How solar power on a campus can change an academic community
Eight years ago, the Bolloré Africa Logistics industrial group, in partnership with the Cameroon government, began to build a photovoltaic solar panel park on the campus as part of its ‘Blue Solutions’ programme.
“Since the installation of solar energy on campus, I carry out my research and other academic activities without fear of hydro-electricity power outages,” Egbe said.
Like Egbe, staff members on campus agree that the availability of solar energy has provided relief for the university community that had been struggling for years to work uninterrupted due to regular hydro-power outages.
Being able to generate its own electricity also created options during the pandemic, said Professor Maurice Aurelien Sosso, rector of the University of Yaoundé I.
Thanks to more reliable and internally generated renewable energy, the university could conduct more online teaching when it was not possible during the height of the COVID-19 pandemic to have contact classes in 2020 and 2021.
“Thanks to our solar power supply to the campus and the students’ residential area, we were able to sustain about 65% of our teaching through online delivery,” Sosso said.
Solar park also enables campus transport
The solar park is also used to power the three so-called ‘Blue Buses’ offered by the Bolloré Group to transport students within the school premises.
According to Gossan Seka, the Blue Bus project supervisor, the energy from the sun during the day is used to recharge the buses’ lithium metal polymer batteries for eight hours in the evening after the shuttle service has ended. The three electric buses are intended to facilitate on-campus transportation for about 3,500 students each day.
The solar power project represents an overall investment of 1.4 billion CFA (US$4 million at today’s rates), according to the business partner.
Vincent Bolloré, CEO of the group, says the Blue Bus project “does not claim to have all the solutions to the university’s transportation problems, but it allows students and teachers to enjoy eco-friendly technology in Cameroon”.
Climate change and hydro power
Cameroon’s hydro-electric power supply has become increasingly erratic over the years and outages are commonplace because of the rationing of electricity by Eneo (Energy of Cameroon).
Eneo has blamed the outages on water supply deficits during the dry season, exacerbated by climate change, as well as old equipment and dilapidated transmission lines which often break down.
“Climate change, with prolonged droughts, is affecting our capacity to meet the high demand for energy,” says Eugène Ngueha, the central director of technical activities at Eneo.
The hydro-electricity power supply in Cameroon was privatised after the government implemented the Enhanced Structural Adjustment Facility (ESAF) economic reforms imposed by the International Monetary Fund in 1998.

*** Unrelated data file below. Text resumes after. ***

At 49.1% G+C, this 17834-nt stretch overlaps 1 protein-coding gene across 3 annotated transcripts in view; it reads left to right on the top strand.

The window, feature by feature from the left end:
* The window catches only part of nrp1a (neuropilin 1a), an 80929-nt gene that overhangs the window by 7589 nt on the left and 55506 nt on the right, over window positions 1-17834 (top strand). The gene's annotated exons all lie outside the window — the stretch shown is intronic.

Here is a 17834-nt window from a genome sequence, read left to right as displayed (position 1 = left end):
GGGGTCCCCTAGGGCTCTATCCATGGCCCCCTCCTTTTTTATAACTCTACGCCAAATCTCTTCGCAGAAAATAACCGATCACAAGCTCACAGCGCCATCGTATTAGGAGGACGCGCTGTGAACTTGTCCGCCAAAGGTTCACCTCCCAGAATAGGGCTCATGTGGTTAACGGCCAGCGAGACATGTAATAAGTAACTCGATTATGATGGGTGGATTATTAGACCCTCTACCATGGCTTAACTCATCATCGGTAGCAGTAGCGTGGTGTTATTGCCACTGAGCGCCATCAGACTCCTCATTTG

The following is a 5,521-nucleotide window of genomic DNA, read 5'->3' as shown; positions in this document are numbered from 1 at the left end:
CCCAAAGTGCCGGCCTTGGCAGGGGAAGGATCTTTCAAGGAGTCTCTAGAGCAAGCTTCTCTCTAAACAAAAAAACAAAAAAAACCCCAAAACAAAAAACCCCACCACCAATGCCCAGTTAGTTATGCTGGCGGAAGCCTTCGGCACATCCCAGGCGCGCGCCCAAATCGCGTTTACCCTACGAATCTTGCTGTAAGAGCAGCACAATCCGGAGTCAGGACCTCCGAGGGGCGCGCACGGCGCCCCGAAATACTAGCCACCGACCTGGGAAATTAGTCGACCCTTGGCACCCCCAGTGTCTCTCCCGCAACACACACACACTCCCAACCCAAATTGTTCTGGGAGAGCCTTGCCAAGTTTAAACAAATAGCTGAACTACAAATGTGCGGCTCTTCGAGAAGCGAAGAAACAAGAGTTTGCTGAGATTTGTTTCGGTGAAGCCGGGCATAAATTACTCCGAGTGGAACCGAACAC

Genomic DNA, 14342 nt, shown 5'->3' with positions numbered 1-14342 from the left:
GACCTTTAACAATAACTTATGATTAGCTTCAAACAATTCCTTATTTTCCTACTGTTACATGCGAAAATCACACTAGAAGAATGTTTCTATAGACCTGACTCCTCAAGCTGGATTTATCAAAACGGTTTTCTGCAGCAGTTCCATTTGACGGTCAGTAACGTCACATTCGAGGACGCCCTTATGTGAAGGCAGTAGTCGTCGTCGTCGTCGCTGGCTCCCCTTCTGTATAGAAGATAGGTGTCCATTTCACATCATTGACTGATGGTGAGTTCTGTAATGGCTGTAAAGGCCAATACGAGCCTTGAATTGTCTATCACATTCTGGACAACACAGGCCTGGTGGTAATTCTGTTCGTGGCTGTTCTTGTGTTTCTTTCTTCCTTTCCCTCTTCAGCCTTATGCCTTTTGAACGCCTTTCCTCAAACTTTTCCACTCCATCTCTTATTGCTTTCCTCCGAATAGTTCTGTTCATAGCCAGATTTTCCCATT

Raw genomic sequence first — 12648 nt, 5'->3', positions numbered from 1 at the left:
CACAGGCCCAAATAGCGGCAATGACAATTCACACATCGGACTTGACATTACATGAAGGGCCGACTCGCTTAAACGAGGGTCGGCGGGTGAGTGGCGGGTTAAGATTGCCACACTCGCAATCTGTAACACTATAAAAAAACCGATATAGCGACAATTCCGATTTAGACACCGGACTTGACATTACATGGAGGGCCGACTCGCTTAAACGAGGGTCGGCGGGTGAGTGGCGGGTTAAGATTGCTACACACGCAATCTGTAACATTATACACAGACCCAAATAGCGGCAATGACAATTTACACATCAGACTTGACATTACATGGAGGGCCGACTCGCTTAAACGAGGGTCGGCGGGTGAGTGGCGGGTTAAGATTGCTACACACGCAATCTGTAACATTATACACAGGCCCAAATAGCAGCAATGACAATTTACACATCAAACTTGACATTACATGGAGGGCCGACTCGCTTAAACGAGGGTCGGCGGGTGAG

Since then, the power supply in the country has become problematic, university authorities and students say.
“Before we had solar power on campus, students used to go for weeks without electricity and, sometimes, they were forced to relocate to a neighbourhood with power to do their assignments. The solar energy we have now has put an end to that,” said Agnes Ondoa, a former student at the University of Yaoundé 1.
Cameroon’s President Paul Biya has also come out in support of renewable energy as a backup to other sources.
“The government is making sure that all state universities get solar power as an alternative energy source, in line with the instructions of the head of state,” said Jacques Fame Ndongo, the minister of higher education.
Entrepreneurs for the solar power industry
Since 2013, higher education institutions have started to train students to develop entrepreneurial businesses using solar power and other renewable energy technologies with the aim of addressing electricity shortages and creating jobs.
This has enabled universities that have started to use solar power to tap into their own pool of trained technicians to manage their installations.
According to Sosso, the growth in the renewable energy sector in Central African nations has highlighted the need for human resources to plan, design, install, monitor and maintain energy systems as demand grows.
“The constant rise in energy costs, the problem of persistent (power) blackouts and, most importantly, an increasing awareness of climate change, have pushed the business of renewable and alternative energy use in Cameroon to grow tremendously in the past few years,” he said.
The ministry of higher education, according to Sosso, introduced a training programme, ‘Solar Technicians Made in Cameroon’ in 2013, and several universities have since started running related courses.
Many experts say the inclusive and technology-intensive industrialisation and structural change desired by countries in Sub-Saharan Africa to enhance socio-economic development and a quality research base cannot be achieved without sustainable energy sources, which are required for better research, industrial productivity and competitiveness.
Statistics from the World Bank show that, of Cameroon’s population of 24 million people, only about 61% had access to electricity in 2019 and, in rural areas, this figure dropped to just 21%.
According to Martine Akame Mesumbe, a director in the ministry of water and energy, renewable energy use in Cameroon today stands at less than 5% of the total, but the government aims to increase this to 25% by 2030.
About US$120 million in funding for this effort is coming from a Bank of China loan for renewable energy projects, Mesumbe said.
“We are glad that virtually all state universities are embracing solar energy as an alternative. We encourage private universities to follow suit,” he said.